This 900-year-old story has not lost its classic feel.

READ REVIEW

THE PARROT AND THE MERCHANT

From the Tales by Rumi series

A tale of Rumi, the famous Persian poet, in which interactions between humans and animals result in a memorable moral.

Mah Jahan is a Persian merchant who travels widely and trades in all sorts of things. On one of her trips to India, she brings back a “beautiful bright parrot” to add to her collection of caged birds; it quickly becomes her favorite bird, and she loves it dearly. Before traveling again, Mah Jahan asks her servants and the parrot what they would like her to bring them back as gifts. The servants share what they would like, but the parrot’s request is unusual: It asks Mah Jahan to tell all its old friends in India it misses them and to solicit their advice for it. In seeking to bring the parrot’s requested gift, Mah Jahan does not get what she expected, and the gift eventually results in the bird’s freedom. This old Rumi tale is adapted by making the merchant a woman but is not otherwise significantly modernized. Iranian illustrator Vafaeian’s ornamented, often surreal illustrations depict Mah Jahan in enormous, colorful skirts and frequently surrounded by comparatively tiny servants. The parrot’s cage is likewise stylized, an ornamented circle that contains the unhappy captive. Despite the exuberant color used as highlights, the gray-and-sepia illustrations are often gloomy, befitting its theme.

This 900-year-old story has not lost its classic feel. (Picture book. 6-9)

Pub Date: May 14, 2019

ISBN: 978-1-910328-03-3

Page Count: 24

Publisher: Tiny Owl

Review Posted Online: March 31, 2019

Kirkus Reviews Issue: April 15, 2019

Did you like this book?

No Comments Yet

The buoyant uplift seems a bit pre-packaged but spot-on nonetheless.

THE WORLD NEEDS MORE PURPLE PEOPLE

A monohued tally of positive character traits.

Purple is a “magic color,” affirm the authors (both actors, though Hart’s name recognition is nowhere near the level of Bell’s), and “purple people” are the sort who ask questions, laugh wholeheartedly, work hard, freely voice feelings and opinions, help those who might “lose” their own voices in the face of unkindness, and, in sum, can “JUST BE (the real) YOU.” Unlike the obsessive protagonist of Victoria Kann’s Pinkalicious franchise, being a purple person has “nothing to do with what you look like”—a point that Wiseman underscores with scenes of exuberantly posed cartoon figures (including versions of the authors) in casual North American attire but sporting a wide range of ages, skin hues, and body types. A crowded playground at the close (no social distancing here) displays all this wholesome behavior in action. Plenty of purple highlights, plus a plethora of broad smiles and wide-open mouths, crank up the visual energy—and if the earnest overall tone doesn’t snag the attention of young audiences, a grossly literal view of the young narrator and a grandparent “snot-out-our-nose laughing” should do the trick. (This book was reviewed digitally with 10.4-by-20.6-inch double-page spreads viewed at 22.2% of actual size.)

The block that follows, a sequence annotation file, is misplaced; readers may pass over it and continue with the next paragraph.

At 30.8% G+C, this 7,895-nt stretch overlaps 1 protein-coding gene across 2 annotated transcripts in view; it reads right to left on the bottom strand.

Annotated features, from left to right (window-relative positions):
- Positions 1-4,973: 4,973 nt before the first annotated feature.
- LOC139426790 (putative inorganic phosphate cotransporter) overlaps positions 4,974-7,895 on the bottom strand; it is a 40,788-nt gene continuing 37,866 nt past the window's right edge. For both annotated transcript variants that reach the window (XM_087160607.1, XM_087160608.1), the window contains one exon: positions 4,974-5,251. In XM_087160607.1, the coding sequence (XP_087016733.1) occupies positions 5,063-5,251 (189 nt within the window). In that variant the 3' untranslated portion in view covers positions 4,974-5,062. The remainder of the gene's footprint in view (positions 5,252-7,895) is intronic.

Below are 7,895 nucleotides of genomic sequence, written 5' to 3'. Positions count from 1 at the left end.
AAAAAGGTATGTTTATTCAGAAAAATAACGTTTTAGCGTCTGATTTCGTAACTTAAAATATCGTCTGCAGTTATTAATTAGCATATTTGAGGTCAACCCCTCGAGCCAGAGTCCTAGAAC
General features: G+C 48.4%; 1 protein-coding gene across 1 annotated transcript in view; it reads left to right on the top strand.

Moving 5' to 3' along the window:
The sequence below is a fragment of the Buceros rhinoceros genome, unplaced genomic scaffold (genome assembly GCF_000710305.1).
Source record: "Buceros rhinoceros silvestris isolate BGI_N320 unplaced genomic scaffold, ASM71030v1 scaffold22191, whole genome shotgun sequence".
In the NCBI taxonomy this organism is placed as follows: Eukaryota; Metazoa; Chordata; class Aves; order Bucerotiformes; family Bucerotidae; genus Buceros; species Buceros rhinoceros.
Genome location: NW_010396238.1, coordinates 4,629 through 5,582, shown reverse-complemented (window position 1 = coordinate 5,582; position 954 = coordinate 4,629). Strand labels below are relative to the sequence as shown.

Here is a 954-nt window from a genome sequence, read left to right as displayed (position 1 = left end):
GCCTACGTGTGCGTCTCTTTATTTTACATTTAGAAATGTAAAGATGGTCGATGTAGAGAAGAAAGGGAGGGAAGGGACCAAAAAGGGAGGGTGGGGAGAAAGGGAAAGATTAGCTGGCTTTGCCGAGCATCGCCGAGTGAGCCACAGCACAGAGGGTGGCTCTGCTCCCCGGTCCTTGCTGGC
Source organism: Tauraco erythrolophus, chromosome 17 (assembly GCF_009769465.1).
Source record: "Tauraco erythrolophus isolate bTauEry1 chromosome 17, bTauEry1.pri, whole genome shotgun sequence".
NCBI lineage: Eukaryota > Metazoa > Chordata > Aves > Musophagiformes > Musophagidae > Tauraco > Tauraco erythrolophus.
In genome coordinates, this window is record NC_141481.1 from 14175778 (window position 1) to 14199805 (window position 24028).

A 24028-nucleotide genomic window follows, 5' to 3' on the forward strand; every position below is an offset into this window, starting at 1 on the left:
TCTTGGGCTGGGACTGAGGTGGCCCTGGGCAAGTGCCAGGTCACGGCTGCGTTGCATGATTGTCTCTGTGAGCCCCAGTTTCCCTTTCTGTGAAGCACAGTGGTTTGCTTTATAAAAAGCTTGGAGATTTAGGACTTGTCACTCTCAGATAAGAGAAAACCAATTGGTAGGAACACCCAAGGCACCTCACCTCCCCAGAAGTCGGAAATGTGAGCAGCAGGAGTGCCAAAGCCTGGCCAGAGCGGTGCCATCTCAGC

The buoyant uplift seems a bit pre-packaged but spot-on nonetheless. (Picture book. 6-8)

Pub Date: June 2, 2020

ISBN: 978-0-593-12196-2

Page Count: 40

Publisher: Random House

Review Posted Online: June 3, 2020

Kirkus Reviews Issue: June 15, 2020

Did you like this book?

No Comments Yet

A lesson that never grows old, enacted with verve by two favorite friends

WAITING IS NOT EASY!

From the Elephant & Piggie series

Gerald the elephant learns a truth familiar to every preschooler—heck, every human: “Waiting is not easy!”

When Piggie cartwheels up to Gerald announcing that she has a surprise for him, Gerald is less than pleased to learn that the “surprise is a surprise.” Gerald pumps Piggie for information (it’s big, it’s pretty, and they can share it), but Piggie holds fast on this basic principle: Gerald will have to wait. Gerald lets out an almighty “GROAN!” Variations on this basic exchange occur throughout the day; Gerald pleads, Piggie insists they must wait; Gerald groans. As the day turns to twilight (signaled by the backgrounds that darken from mauve to gray to charcoal), Gerald gets grumpy. “WE HAVE WASTED THE WHOLE DAY!…And for WHAT!?” Piggie then gestures up to the Milky Way, which an awed Gerald acknowledges “was worth the wait.” Willems relies even more than usual on the slightest of changes in posture, layout and typography, as two waiting figures can’t help but be pretty static. At one point, Piggie assumes the lotus position, infuriating Gerald. Most amusingly, Gerald’s elephantine groans assume weighty physicality in spread-filling speech bubbles that knock Piggie to the ground. And the spectacular, photo-collaged images of the Milky Way that dwarf the two friends makes it clear that it was indeed worth the wait.

A lesson that never grows old, enacted with verve by two favorite friends . (Early reader. 6-8)

Pub Date: Nov. 4, 2014

ISBN: 978-1-4231-9957-1

Page Count: 64

Publisher: Hyperion

Review Posted Online: Nov. 5, 2014

Kirkus Reviews Issue: Nov. 15, 2014

Did you like this book?

No Comments Yet
more